Maryland Gov. Larry Hogan declared a state of emergency and Baltimore Mayor Stephanie Rawlings-Blake announced a citywide curfew to start Tuesday night after tensions between residents and police reached a boiling point following Monday's funeral of 25-year-old Freddie Gray.
Gray died April 19 from a spinal cord injury he likely received while in police custody. The circumstances of his death remain unclear, but it adds yet another unacceptable casualty to the continually tragic encounters between black men and police. As the riots and protests have unfolded, media coverage was sporadic and often one-sided, but some of our biggest musicians are using their platforms to bring visibility to this American struggle. Just as in Ferguson, Missouri, musicians have become some of the most vocal and visible commentators on the conflict. Here are nine powerful tweets from some of music's most socially conscious figures:
The Roots' drummer Questlove laid out the coming agenda of the Baltimore police. The looters who mobbed the city's 7-Elevens and protesters who fought against police will receive Baltimore's form of justice. But it's been two weeks and there's still no justice for Freddie Gray.
Tef Poe was on the frontlines throughout the protests in Ferguson. He wrote songs about it, spoke about it in front of audiences as esteemed as the U.N. Human Rights Council. Many of his tweets Monday night commented on the marches taking place in Ferguson to show solidarity with Baltimore. Sadly, Poe doesn't see the violence ending anytime soon. As he tweeted: "the bullets move faster than the legislation and thats [sic] the problem."
Few A-list artists use their status to take bold stances on political issues as frequently as Legend. During his acceptance speech at the Oscars, he spoke eloquently on race and America's prison populations. He's currently working on an initiative called #FreeAmerica to combat our country's mass incarceration problem.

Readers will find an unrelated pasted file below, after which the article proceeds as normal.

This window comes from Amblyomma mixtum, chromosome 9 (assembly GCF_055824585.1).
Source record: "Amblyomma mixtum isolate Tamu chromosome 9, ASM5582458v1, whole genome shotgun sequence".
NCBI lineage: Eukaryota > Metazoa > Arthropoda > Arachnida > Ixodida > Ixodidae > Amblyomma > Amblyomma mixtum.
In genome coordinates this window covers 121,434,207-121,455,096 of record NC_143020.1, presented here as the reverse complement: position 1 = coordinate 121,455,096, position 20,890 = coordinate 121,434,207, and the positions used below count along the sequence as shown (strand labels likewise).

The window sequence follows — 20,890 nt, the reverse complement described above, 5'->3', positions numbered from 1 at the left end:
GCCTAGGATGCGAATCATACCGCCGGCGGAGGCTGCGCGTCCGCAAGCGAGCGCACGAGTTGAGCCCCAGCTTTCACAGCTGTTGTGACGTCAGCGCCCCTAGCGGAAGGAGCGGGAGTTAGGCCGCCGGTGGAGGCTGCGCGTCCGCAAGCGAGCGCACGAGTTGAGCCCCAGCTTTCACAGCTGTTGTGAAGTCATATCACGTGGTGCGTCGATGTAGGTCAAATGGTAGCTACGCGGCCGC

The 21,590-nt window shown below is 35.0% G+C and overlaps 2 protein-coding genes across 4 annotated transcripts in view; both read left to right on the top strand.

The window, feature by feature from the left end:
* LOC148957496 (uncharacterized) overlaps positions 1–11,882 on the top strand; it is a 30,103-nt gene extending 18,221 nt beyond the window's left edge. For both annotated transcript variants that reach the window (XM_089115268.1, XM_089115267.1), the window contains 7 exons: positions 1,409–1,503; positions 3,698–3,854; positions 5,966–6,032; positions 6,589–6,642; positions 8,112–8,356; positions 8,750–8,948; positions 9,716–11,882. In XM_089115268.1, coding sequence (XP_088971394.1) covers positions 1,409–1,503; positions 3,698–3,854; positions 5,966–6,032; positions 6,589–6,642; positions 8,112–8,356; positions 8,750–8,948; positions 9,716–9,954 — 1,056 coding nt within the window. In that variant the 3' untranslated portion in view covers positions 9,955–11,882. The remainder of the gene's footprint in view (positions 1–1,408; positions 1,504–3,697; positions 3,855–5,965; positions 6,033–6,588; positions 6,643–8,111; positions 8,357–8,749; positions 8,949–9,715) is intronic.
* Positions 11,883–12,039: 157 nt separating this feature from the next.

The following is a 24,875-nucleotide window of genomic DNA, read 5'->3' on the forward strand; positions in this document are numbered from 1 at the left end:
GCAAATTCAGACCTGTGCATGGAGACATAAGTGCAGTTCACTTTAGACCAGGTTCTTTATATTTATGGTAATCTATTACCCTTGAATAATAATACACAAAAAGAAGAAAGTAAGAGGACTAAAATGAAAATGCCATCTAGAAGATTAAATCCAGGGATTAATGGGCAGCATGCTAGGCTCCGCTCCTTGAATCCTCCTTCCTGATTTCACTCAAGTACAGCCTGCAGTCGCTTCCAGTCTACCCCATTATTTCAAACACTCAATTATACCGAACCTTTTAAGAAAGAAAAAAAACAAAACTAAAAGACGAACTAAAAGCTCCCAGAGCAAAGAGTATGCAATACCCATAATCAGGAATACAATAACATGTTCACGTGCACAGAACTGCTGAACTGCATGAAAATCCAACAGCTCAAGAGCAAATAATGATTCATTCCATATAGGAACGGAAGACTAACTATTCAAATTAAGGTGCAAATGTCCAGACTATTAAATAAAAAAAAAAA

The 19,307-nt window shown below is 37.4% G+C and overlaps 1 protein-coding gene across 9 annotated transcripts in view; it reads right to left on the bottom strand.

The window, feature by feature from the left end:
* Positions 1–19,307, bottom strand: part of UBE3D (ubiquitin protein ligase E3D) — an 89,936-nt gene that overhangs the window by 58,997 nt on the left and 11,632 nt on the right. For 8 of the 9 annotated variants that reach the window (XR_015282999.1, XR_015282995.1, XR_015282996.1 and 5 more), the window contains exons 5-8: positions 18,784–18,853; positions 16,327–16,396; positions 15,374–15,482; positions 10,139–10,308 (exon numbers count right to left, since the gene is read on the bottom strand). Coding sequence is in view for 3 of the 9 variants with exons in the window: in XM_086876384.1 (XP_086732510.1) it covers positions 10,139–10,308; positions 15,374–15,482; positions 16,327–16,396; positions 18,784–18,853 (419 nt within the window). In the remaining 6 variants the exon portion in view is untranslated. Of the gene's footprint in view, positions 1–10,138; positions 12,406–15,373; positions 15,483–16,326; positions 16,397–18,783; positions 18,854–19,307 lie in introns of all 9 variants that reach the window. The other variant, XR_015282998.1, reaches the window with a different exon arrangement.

On Tuesday, Legend tweeted a contentious Atlantic article titled "Nonviolence as Compliance." It shares the uncomfortable truth behind the Baltimore authority's calls for peace: "When nonviolence is preached by the representatives of the state, while the state doles out heaps of violence to its citizens, it reveals itself to be a con."
Indie band Future Islands condemned Baltimore authorities for escalating protests and violence. Police appeared Monday afternoon in full riot gear to confront protesters, claiming they had received "credible" threats that local gangs would target officers. Col. William Pallozzi of the Maryland State Police will request "up to 5,000 law enforcement officials ... to quell the violence," CNN reported. The further militarization may stop the tension for now, though in the long run it may only increase tensions in the city.
Some musicians did not attempt to get caught up in the politics of the situation. They merely attempted to offer prayers and support for the fighters and the victims, which is also needed as the smoke clears and Baltimore looks to heal.
The Outkast-affiliated Run the Jewels rapper tweeted the above account of the scene in Baltimore. It shows a city divided — a more nuanced view than many publications attempt to offer. His assertion that "The control of the least of us will be used as an excuse to further enslave us all" is a powerful restatement of a point he made in connection to Ferguson for Billboard in August 2014, when he wrote: "Whatever this country is willing to do to the least of us, it will one day do to us all."
Rowland, of Destiny's Child fame, offered one of the group's songs to the healing effort in Baltimore. Though Destiny's Child wrote "Stand Up For Love" for World Children's Day in 2005 to bring attention to the thousands of children who rely on charity around the world, the lyrics also apply to Baltimore: "One person stand up there and the rest will follow / For all the forgotten, for all the unloved / I'm gonna sing this song."
Rage Against the Machine guitarist Morello pointed out how one-sided the use of violence has been in Baltimore. It's difficult to encourage people to remain peaceful when officers have proven time and time again they're unable to do so themselves. "No paid vacations" has been a choice slogan in the Baltimore protests.
Thirteen years ago, HBO gave the world a supposedly honest, gritty look at Baltimore's underbelly and law enforcement with its critically acclaimed show The Wire. The network "pimped" that narrow view of the city, as hip-hop godfather Chuck D claims, for their own gain. And now the city they attempted to capture is speaking for itself, seeking a cathartic release for the years of inequality and struggle, as various sources have framed the conflict. The Wire creator David Simon released his own statement Monday, featuring a very different message: "If you can't seek redress and demand reform without a brick in your hand, you risk losing this moment for all of us in Baltimore. Turn around. Go home. Please."